We hate cold weather. Since we have lived in metro Chicago all of our lives, we have had ample opportunity to experience it. When you are a worker bee and have no choice, you put up with and try to ignore it. But now that we are old and have a choice, we can't wait to get out of here. My parents, who loved winter, would always say that there's no such thing as bad weather, just bad clothing choices. But the thought of having to put on boots and a parka just to go out to get the mail, leaves me wondering if the mail is worth getting at all. The cold turns me into a slug.
However, there are many things to enjoy in metro Chicago and we love to head downtown for plays and other cultural events. We know where to look for deals to make these experiences even sweeter. But this time of year every time I make a reservation, I wonder if we will battle the snow and ice that could make the drive twice as long as it should be and endanger life and limb. After we've been away from home for a while, we start to miss these opportunities and I begin to forget what made us want to leave in the first place.
This year the cold arrived early, but the ice and snow have only loomed nearby. So we have seen some plays and musicals that made us love Chicago all over again and done some things that put us geezer-scrooges in the holiday mood. The Morton Arboretum, an oasis of green surrounded by expressways, was a family favorite for Sunday outings when I was a kid. In December the arboretum is professionally decorated with colored lights that accentuate the forms and shapes that nature had made. Classical music adds to the ambience and some of the lights change hues with the music. As we walked around the lake, the colorful show was duplicated in the still water. Every time the cold had begun to seep into our bones, we encountered a strategically placed fire pit where we could warm our hands and back sides.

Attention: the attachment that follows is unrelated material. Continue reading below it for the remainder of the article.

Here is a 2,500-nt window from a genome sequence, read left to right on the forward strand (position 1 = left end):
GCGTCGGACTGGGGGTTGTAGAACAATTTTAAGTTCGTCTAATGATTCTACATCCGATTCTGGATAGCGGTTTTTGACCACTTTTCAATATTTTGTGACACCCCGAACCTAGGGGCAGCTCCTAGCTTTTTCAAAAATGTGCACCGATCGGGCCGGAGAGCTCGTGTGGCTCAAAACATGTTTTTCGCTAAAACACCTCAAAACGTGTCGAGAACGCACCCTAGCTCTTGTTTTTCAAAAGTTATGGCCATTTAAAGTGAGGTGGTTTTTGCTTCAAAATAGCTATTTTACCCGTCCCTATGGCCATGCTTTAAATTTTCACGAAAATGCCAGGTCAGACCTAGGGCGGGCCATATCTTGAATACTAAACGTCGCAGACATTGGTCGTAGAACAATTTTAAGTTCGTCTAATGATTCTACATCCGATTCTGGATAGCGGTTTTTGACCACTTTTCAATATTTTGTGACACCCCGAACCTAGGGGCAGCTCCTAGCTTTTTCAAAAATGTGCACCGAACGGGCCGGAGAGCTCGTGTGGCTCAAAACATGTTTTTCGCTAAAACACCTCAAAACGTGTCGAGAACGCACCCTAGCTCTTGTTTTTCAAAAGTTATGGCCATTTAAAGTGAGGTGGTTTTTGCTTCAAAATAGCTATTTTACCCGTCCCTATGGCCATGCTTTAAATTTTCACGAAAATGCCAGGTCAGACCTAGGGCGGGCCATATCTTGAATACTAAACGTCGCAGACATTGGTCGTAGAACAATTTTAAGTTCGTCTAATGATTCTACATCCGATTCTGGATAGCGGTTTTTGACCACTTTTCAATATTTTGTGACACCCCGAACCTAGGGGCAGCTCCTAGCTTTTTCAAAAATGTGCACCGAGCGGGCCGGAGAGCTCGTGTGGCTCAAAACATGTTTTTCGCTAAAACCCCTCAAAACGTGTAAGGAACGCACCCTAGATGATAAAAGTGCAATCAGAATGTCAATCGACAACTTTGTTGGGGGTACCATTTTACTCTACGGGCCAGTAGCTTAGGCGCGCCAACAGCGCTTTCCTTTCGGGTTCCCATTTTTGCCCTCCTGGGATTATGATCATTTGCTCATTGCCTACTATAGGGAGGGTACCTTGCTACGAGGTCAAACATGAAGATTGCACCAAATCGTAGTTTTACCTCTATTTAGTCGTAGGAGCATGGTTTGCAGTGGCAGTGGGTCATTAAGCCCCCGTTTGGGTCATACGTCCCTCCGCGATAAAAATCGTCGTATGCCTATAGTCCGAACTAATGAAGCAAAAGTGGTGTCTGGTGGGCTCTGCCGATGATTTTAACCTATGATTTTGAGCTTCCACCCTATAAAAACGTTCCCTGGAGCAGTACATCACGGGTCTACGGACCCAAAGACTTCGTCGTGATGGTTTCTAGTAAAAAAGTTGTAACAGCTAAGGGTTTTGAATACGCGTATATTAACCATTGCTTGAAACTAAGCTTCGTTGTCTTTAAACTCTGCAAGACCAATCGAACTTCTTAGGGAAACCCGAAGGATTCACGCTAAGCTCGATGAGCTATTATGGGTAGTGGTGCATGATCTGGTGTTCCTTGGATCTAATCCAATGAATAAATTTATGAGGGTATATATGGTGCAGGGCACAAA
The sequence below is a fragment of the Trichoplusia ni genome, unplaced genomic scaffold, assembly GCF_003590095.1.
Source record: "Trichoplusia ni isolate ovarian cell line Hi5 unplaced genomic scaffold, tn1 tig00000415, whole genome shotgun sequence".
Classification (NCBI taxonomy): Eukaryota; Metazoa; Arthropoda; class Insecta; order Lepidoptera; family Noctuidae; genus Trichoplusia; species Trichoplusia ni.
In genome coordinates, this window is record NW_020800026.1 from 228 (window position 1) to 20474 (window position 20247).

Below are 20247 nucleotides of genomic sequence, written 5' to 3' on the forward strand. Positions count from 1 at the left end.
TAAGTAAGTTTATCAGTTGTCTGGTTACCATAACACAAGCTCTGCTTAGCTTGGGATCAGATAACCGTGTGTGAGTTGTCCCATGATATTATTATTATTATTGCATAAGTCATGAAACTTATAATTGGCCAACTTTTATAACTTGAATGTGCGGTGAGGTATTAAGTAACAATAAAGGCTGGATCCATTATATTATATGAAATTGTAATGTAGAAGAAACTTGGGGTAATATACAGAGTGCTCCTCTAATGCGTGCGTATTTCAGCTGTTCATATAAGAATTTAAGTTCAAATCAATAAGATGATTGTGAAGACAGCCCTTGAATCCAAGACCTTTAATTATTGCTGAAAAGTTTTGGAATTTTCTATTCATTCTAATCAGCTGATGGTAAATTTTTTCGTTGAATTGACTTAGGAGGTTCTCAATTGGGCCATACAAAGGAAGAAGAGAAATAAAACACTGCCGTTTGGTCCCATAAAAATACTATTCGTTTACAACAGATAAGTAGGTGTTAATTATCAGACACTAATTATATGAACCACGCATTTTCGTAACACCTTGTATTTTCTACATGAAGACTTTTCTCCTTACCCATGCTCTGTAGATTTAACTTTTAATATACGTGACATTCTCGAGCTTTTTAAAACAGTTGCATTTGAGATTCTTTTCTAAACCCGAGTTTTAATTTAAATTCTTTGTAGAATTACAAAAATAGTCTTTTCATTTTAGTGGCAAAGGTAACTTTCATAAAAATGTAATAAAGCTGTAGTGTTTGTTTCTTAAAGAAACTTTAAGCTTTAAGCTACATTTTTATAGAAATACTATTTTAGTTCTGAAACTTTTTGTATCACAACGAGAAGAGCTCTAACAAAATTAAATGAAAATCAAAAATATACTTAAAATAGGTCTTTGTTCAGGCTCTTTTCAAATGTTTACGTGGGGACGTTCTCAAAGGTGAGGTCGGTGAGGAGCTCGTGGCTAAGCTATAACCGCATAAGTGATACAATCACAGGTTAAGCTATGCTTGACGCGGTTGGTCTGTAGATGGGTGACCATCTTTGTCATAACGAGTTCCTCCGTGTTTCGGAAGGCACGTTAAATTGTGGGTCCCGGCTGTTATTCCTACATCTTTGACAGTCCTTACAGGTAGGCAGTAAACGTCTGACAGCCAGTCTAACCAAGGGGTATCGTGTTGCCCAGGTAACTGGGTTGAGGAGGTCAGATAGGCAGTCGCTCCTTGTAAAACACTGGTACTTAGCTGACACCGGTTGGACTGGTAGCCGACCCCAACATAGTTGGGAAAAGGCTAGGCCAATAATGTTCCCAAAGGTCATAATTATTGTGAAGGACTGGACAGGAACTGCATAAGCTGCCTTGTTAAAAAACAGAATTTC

We also enjoyed having dinner in the Walnut Room before a show at the store which I still think of as Marshall Field's even though it says Macy's over the door. Every year the Christmas tree that stands four stories in the central atrium of the store sports a new look and the diners in the Walnut Room sit beneath its colorful branches. We ate the traditional chicken pot pie that has been on the menu here since the early 1900's and remembered trips here with our moms when we were children. With its wood paneling imported from Russia and Austrian chandeliers, the 17,000 square foot Walnut Room room mades us feel elegant and like kids again. The store windows decorated for Christmas are also a vivd part of our childhood memories. But we half forgot how cold you are after you have stopped to look at them all. Time to move on to the warm.